After marathon talks — the fourth round between the farmers and the government — failed, the Union government seems to be giving an inch by expressing its willingness to cede some ground. The standoff between the two parties continued with talks failing on Thursday as well, with protestors refusing to budge on their demands. The next round of discussions will be on Saturday in a bid to forge a resolution.
If Agriculture Minister Narendra Singh Tomar’s statement is any indication, the government is open to making some key changes to the Farm Acts, and would consider ways to strengthen mandis, create a level-playing field with proposed private markets, and freedom to approach higher courts for dispute resolutions in a bid to address the concern raised by protesting farmers' groups. He also asserted that procurement at Minimum Support Price (MSP) will continue.
Non-APMC mandis and tax parity
Tomar’s statement could be an indication that the government may be open to amending provisions of the Farmers’ Produce Trade and Commerce (Promotion and Facilitation) Act. Commonly known as the Marketplace law, it says that instead of selling their produce at an Agricultural Produce Market Committee (APMC) market or mandi where an MSP is set, farmers can sell their produce anywhere. Transactions done in APMC mandis usually have a levy that is imposed by the government, and now, transactions done outside are exempt.
Most farmers are small and marginal farmers. While the law may seem that it is opening up access to farmers to be able to sell anywhere, it will hit small and marginal farmers only harder and potentially create an alternative system of sale. This system could expose them to larger players who they may not be able to take on. Freedom of choice doesn’t guarantee much when the interests of the farmers cannot be protected.
This new system, Tomar said, the government is open to regulating. "Farmers and their unions are worried that the new laws will end the APMC system. The government will consider ways to strengthen the APMC framework so it becomes of greater use. As far as the new Acts are concerned, there are provisions for private mandis outside the purview of the APMC. Those private mandis would be set up and we will discuss how there could be a tax parity between these private ones and those set up under the APMC Act," he said.
Among the proposals being discussed, according to the Indian Express, is that new trade areas would be exempted from a market fee but not the rural development cess. The cess is imposed by the state government.
The second point of contention on the farm laws is dispute resolution. As things stand in the new laws, disputes that arise out of these alternative markets cannot be raised in civil courts. Instead, they will have to approach an authority or board appointed by the Sub-Divisional Magistrate (SDM) by way of a conciliation process. Their orders would have the “force of the decree of a civil court” the section reads.
If the parties don’t resolve their differences by way of the board, then they can approach the SDM to settle the dispute, and if needed, this can be appealed before the Collector or the Additional Collector. This has been raised as an issue as well as it is being viewed as a denial of justice as they would not be able to approach a higher court in cases of disputes, which the government has said that it is open to considering. There is also fear that this kind of dispute resolution mechanism will favour big corporates.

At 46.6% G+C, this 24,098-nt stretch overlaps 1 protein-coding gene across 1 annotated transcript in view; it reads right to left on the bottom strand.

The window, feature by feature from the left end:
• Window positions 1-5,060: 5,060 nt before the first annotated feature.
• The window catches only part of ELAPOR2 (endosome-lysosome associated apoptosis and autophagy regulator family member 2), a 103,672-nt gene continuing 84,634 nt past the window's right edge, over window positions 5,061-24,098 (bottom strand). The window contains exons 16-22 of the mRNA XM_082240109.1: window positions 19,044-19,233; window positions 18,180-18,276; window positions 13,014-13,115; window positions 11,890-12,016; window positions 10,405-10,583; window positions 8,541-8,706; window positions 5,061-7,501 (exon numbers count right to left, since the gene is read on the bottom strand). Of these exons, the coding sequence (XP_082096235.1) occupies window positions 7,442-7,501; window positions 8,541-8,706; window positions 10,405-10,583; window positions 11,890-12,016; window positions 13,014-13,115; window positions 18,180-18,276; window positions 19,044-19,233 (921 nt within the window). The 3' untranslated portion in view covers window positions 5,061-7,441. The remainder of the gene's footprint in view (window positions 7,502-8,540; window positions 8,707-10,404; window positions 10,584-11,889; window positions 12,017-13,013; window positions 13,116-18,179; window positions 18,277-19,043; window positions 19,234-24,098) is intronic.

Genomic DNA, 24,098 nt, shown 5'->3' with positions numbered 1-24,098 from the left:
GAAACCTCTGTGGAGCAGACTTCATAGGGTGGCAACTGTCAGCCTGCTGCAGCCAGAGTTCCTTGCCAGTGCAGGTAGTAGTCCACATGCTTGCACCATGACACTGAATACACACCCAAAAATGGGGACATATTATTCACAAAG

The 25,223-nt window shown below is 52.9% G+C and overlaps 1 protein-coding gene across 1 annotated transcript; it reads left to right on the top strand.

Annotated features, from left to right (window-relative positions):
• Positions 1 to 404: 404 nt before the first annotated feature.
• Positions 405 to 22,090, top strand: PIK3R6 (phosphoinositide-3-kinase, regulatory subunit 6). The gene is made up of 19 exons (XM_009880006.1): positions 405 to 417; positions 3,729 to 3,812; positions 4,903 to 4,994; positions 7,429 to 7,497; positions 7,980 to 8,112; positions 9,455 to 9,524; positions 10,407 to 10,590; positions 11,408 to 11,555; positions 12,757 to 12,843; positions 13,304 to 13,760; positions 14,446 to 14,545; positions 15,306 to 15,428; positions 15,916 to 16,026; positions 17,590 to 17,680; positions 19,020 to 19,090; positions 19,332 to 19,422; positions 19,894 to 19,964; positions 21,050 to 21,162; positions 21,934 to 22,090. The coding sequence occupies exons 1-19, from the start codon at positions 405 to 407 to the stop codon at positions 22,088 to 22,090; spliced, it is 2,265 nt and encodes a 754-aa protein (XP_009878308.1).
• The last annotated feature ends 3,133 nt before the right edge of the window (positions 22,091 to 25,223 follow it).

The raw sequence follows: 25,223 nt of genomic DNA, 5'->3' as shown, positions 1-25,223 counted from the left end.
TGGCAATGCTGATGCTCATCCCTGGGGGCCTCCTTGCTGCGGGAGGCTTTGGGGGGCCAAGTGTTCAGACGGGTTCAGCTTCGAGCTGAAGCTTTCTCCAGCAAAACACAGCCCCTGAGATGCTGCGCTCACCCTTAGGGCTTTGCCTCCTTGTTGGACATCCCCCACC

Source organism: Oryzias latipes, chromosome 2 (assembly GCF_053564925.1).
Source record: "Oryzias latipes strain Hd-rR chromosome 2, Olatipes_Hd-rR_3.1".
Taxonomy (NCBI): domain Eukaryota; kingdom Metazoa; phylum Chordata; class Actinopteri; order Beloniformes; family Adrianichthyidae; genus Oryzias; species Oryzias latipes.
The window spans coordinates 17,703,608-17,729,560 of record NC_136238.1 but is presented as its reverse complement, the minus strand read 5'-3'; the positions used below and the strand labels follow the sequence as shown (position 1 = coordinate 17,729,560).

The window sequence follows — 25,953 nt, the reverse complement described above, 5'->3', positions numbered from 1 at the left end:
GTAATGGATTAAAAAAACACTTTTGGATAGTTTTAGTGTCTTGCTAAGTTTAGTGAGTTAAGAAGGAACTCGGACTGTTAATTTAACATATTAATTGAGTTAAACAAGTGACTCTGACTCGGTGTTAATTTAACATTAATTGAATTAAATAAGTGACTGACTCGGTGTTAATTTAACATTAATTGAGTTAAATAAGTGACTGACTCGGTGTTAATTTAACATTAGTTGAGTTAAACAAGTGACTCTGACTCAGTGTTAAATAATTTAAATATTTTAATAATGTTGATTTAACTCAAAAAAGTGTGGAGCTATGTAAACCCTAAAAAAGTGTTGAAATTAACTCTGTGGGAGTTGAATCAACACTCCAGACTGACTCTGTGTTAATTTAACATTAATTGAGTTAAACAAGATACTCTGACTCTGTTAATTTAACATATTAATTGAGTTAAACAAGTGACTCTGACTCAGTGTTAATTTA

"The new Acts also have a provision that any dispute will go to SDM court, but the unions want freedom for going to higher courts. The government has also agreed to discuss and consider this point with an open mind, as unions stressed a lot on this issue," Tomar said.
Level playing field
The government has signalled its willingness to create a level playing field for trading inside and outside mandis. As per the new law, anyone with a PAN card or any document that may be notified by the Union government, can trade in an alternative market. This is opposed to traders in an APMC mandi, who are licensed, and whose licences can even be cancelled if they default on payments, and their bank guarantees encashed — which is not something that would exist for a trader who only requires an ID card.
The second change Tomar said the government will also ensure that all traders are registered for operating outside the APMC mandi system. “We wanted to make law simple. But if farmers feel that anyone can easily procure a PAN card today and there should be additional protection through registration of traders, the government can consider that as well,” the Minister added.
Union leaders, however, said they want nothing but repealing of the contentious laws.
"The government wants amendments, but we do not want that. We told them that we want the laws to be repealed," a union leader said after attending the meeting.
A statement issued on behalf of the unions said the government offered to consider some amendments to the three Central Farm Acts, but the offer was rejected. "Farmers told the government that it had only two options — either repeal or use force on the protesting farmers to remove them."
Tomar said that the government will also be open to looking into farmers' concerns related to an ordinance on stubble burning and an electricity-related law. He said the Narendra Modi government is committed to continuing, improving and expanding the procurement process at MSP (Minimum Support Price. "There should not be any doubt in anyone's mind. Still, if farmers have any worries on that front, we would want to assure them that the new laws do not present any threat to the MSP system," he said.
With inputs from PTI